Dodson 2012: Endocrine disruptors and asthma-associated chemicals in consumer products

Copyright: anima21 / 123RF

Environmental Health Perspectives, 2012. Jul;120(7): 935-43.

In this study, the authors measured chemicals in cosmetics, personal care products, cleaners, sunscreens, and vinyl products, to determine what they contain in the way of asthma-causing chemicals and endocrine disruptors (chemicals that mess up your hormones).   They also studied labels to see if such information could help consumers choose safe products.

QUOTE: “Consumers should be able to avoid some target chemicals – synthetic fragrances, BPA, and regulated active ingredients – using purchasing criteria. More complete product labeling would enable consumers to avoid the rest of the target chemicals.”

SHULA:  I’m glad we “should be able” to avoid such chemicals.  Take your magnifying glasses shopping with  you.  In a pinch, take a picture of the ingredients with your phone and then enlarge.  Oh … and do try and plow through some of the 9 pages and complex charts of the study linked at the bottom to get some idea of what  you are supposed to try to avoid.  I’ll summarize main points below.

These should be listed on labels, which should  help you avoid them:

  • Fragrance or Perfume (not made of flowers any more)
  • Parabens
  • Triclocarban, Triclosan (antibiotics)

Phthalates usually don’t appear on the labels.  They are used in plastics, as solvents in cosmetics and perfume, and in pesticides. The authors did find the word “phthalic …” on a nail polish.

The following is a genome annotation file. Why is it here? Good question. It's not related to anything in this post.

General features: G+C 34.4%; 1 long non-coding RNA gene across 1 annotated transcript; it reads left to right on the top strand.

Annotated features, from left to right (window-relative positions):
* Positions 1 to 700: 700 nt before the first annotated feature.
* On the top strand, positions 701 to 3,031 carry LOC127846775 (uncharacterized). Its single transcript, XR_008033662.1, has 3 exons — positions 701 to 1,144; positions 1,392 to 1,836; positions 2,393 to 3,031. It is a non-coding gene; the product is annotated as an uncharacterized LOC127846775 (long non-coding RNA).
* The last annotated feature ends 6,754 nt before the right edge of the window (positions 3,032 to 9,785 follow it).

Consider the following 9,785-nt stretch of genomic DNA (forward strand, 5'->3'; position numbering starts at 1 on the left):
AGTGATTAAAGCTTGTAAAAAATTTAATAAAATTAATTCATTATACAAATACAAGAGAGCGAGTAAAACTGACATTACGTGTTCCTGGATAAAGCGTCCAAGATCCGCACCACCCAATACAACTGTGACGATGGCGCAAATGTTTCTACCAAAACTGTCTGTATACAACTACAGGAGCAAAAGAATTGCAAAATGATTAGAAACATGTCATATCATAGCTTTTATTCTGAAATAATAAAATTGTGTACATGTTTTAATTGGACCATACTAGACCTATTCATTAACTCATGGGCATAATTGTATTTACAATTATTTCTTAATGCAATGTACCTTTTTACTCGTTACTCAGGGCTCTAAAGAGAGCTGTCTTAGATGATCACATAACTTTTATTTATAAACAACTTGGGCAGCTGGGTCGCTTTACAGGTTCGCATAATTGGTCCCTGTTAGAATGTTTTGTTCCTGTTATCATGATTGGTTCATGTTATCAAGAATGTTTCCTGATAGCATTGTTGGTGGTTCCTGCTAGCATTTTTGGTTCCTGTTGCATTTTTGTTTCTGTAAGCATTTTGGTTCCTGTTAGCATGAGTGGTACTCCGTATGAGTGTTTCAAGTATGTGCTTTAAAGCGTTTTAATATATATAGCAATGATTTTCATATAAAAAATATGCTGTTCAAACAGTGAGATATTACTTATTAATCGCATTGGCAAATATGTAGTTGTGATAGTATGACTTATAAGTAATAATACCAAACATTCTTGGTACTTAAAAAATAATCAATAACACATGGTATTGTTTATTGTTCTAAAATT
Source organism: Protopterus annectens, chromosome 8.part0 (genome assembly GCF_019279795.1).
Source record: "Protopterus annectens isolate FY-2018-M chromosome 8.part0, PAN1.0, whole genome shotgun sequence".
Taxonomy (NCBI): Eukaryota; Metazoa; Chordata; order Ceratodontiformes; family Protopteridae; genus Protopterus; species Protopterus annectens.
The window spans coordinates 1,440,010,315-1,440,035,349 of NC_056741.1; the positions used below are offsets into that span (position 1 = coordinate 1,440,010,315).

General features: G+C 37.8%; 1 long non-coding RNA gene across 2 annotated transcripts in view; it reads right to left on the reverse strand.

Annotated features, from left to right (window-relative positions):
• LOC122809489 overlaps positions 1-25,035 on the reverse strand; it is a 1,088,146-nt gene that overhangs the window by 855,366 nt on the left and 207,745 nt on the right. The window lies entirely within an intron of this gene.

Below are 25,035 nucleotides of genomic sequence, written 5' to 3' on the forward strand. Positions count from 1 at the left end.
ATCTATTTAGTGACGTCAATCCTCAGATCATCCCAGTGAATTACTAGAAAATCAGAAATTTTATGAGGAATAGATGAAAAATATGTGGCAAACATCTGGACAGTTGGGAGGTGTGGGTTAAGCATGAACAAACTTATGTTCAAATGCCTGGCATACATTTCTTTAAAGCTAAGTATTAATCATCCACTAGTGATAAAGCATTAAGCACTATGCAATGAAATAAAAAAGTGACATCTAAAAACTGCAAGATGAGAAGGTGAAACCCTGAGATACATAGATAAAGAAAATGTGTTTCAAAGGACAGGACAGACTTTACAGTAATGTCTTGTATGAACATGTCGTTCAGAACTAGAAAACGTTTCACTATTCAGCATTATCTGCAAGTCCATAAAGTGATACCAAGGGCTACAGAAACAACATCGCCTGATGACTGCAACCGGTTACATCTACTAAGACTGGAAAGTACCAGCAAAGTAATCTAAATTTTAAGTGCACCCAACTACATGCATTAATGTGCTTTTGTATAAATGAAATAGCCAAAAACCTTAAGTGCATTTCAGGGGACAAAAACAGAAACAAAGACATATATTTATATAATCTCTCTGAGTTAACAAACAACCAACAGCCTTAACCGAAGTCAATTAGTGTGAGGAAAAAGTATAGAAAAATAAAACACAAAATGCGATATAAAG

BPA (Bisphenol A) was not on any labels, but was in lots of products.  It was not found in “alternative samples” of shampoo, lotions, soaps, and nail polish – so buy yours at a health food store or Whole Foods Market-type store.  However, even the alternative sunscreens contained BPA, so just avoid getting too much sun and wear a hat.

Triclocarban and Triclosan are antibiotics used in soaps, toothpaste, lipstick and face cleansers.    They may be listed on labels, at least when used in higher amounts. They were not detected in the “alternative” products.

MEA (Monoethanolamine) and DEA (diethanolamine) are emulsifiers in shampoo, cleaners, detergents, dryer sheets, face lotion, tile cleaner, mascara, polishes … They were never listed but were detected even in the “alternatives.”  Oy.

Alkylphenols cannot be avoided by reading product labels, so I don’t even want to talk about ’em.  See page 940 of the study if you want to know.

Glycol ethers (with a variety of names) are generally not listed even though they are associated with low sperm mobility, asthma, and allergies.

Cyclosiloxanes … also not labeled. Good luck avoiding all these “targeted chemicals.”

UV Filters – all those compounds added to stuff to protect our skin from UV rays – act as estrogens (hormones).  Sometimes the sunscreens or shaving creams are labeled, but often not – and they are in the alternative brands as well, although they are apparently labeled in those products that use a higher amount.

I have added some highlights to the article to make it easier to find stuff — but make sure to have some reading glasses handy.  If you’ve never needed reading glasses before, you may need them now.

MedLine || Full Text

This entry was posted in 2011-2015, Asthma, Environment, Fragrances, Research Studies, Toxins - Endocrine Disruptors. Bookmark the permalink.

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